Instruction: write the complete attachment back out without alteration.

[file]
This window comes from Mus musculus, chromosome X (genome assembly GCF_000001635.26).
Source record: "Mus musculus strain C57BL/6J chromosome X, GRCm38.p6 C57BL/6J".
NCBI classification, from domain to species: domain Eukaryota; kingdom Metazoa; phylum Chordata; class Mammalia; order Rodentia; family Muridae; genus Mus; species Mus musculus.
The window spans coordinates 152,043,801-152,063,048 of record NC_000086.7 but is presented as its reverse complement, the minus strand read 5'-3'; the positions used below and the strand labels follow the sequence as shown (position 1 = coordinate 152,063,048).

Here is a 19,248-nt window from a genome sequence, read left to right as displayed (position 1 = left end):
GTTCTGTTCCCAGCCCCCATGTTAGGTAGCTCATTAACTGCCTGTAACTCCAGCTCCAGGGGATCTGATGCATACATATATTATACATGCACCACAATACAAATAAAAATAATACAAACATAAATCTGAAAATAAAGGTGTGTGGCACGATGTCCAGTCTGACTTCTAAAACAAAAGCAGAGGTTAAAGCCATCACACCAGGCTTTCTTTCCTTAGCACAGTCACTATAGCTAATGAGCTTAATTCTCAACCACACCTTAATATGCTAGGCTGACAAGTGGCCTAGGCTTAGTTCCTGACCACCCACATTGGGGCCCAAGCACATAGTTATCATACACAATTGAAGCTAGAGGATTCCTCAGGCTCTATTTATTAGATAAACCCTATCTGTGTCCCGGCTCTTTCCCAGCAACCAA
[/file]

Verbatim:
This window comes from Mus musculus, chromosome X (genome assembly GCF_000001635.26).
Source record: "Mus musculus strain C57BL/6J chromosome X, GRCm38.p6 C57BL/6J".
NCBI classification, from domain to species: domain Eukaryota; kingdom Metazoa; phylum Chordata; class Mammalia; order Rodentia; family Muridae; genus Mus; species Mus musculus.
The window spans coordinates 152,043,801-152,063,048 of record NC_000086.7 but is presented as its reverse complement, the minus strand read 5'-3'; the positions used below and the strand labels follow the sequence as shown (position 1 = coordinate 152,063,048).

Here is a 19,248-nt window from a genome sequence, read left to right as displayed (position 1 = left end):
GTTCTGTTCCCAGCCCCCATGTTAGGTAGCTCATTAACTGCCTGTAACTCCAGCTCCAGGGGATCTGATGCATACATATATTATACATGCACCACAATACAAATAAAAATAATACAAACATAAATCTGAAAATAAAGGTGTGTGGCACGATGTCCAGTCTGACTTCTAAAACAAAAGCAGAGGTTAAAGCCATCACACCAGGCTTTCTTTCCTTAGCACAGTCACTATAGCTAATGAGCTTAATTCTCAACCACACCTTAATATGCTAGGCTGACAAGTGGCCTAGGCTTAGTTCCTGACCACCCACATTGGGGCCCAAGCACATAGTTATCATACACAATTGAAGCTAGAGGATTCCTCAGGCTCTATTTATTAGATAAACCCTATCTGTGTCCCGGCTCTTTCCCAGCAACCAA